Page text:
This week I’ve been starting to get to grips with Red Hat’s Director cloud deployment tool. It leverages Ironic to provision baremetal machines and introduces the concept of an undercloud and overcloud – there are essentially two clouds, the undercloud is a basic OpenStack environment with just the tools needed to get the main job done. The Overcloud is the cloud your users interact with and run their whatever on.
Its clear some serious engineering time has gone into trying to make this as easy as possible and the good news is that so far, it seems to be working well. Installation of the undercloud was a simple as defining a few variables like network range, interface etc. I had tried RDO Manager (Director’s upstream product) and had a fairly torrid time. They were going through some major infrastructure changes at the time however so perhaps that was part of the problem. Meh.
Anyway, pretty picture time.
So now there are various roles are ready to be deployed. There are the usual compute and control as well as Ceph (no surprise as this is a Red Hat product), Cinder and Swift.
Initial Overcloud deployments haven’t completed yet – this is more due to me being a tool and not following the instructions rather than any particular bug in the software.
The biggest issue so far has been hardware related. I’ve been using an ancient Nortel (yes, remember them!) switch was taking an eon to bring up network links, I think, due to a buggy STP (Spanning Tree Protocol) implementation. Director uses iPXE rather than PXElinux for some reason (UEFI maybe?) and although it downloaded the NBP file fine, when it came to get a DHCP lease, it completely timed out. It was only when I attached the second interface to try and boot from that that it became apparent that the link was taking a long time to come up. So I guess STP was at fault here but never debugged, just replaced the switch (for a good old HP ProCurve) and it worked fine.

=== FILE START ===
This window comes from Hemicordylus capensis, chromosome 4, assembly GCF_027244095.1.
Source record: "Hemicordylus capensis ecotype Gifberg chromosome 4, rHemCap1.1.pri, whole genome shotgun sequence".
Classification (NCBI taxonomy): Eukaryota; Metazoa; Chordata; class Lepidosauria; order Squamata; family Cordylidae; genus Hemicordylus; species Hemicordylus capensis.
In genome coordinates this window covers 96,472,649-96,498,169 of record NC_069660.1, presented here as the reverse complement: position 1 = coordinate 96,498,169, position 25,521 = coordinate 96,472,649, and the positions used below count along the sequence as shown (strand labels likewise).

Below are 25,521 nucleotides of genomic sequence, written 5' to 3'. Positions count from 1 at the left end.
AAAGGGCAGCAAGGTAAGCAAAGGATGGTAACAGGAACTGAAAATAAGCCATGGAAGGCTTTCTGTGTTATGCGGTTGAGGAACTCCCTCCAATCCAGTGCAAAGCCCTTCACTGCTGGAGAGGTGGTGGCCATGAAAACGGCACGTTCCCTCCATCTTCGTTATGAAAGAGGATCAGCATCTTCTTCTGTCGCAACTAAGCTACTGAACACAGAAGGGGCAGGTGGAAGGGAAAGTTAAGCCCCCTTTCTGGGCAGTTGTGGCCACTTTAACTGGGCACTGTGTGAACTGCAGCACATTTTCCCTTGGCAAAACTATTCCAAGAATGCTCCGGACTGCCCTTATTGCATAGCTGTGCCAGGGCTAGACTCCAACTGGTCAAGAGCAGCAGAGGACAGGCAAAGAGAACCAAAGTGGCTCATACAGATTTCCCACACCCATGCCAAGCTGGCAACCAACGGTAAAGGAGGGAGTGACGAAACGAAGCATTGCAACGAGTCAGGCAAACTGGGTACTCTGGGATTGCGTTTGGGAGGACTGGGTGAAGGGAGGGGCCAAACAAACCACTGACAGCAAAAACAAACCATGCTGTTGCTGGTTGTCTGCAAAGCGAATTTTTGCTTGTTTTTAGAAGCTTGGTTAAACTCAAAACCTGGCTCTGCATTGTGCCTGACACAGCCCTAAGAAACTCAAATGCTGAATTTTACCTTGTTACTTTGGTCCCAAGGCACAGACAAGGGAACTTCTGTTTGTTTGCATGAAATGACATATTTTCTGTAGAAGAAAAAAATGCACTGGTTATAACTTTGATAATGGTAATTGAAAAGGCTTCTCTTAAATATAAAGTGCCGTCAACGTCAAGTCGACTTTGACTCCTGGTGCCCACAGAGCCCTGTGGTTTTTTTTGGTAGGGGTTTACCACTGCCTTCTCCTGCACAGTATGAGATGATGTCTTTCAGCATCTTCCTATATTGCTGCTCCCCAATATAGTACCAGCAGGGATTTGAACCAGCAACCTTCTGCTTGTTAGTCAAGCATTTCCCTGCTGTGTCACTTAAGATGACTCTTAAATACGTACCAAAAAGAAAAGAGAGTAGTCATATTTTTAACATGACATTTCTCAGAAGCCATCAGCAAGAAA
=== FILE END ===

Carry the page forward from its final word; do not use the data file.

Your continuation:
In the course of the above issue I’ve learnt plenty of things about PXE booting like how when the logs say “error 8 User aborted the transfer” you can actually ignore it because its normal, even if journalctl flags it in big red letters. Apparently this is an initial check to see what protocols the client supports before initiating the download proper.
Other problems included discovering that there needs to be a default flavor called “baremetal” so unassigned nodes know where to live and enabling SELinux – RDO Manager/Director won’t actually install if it is disabled.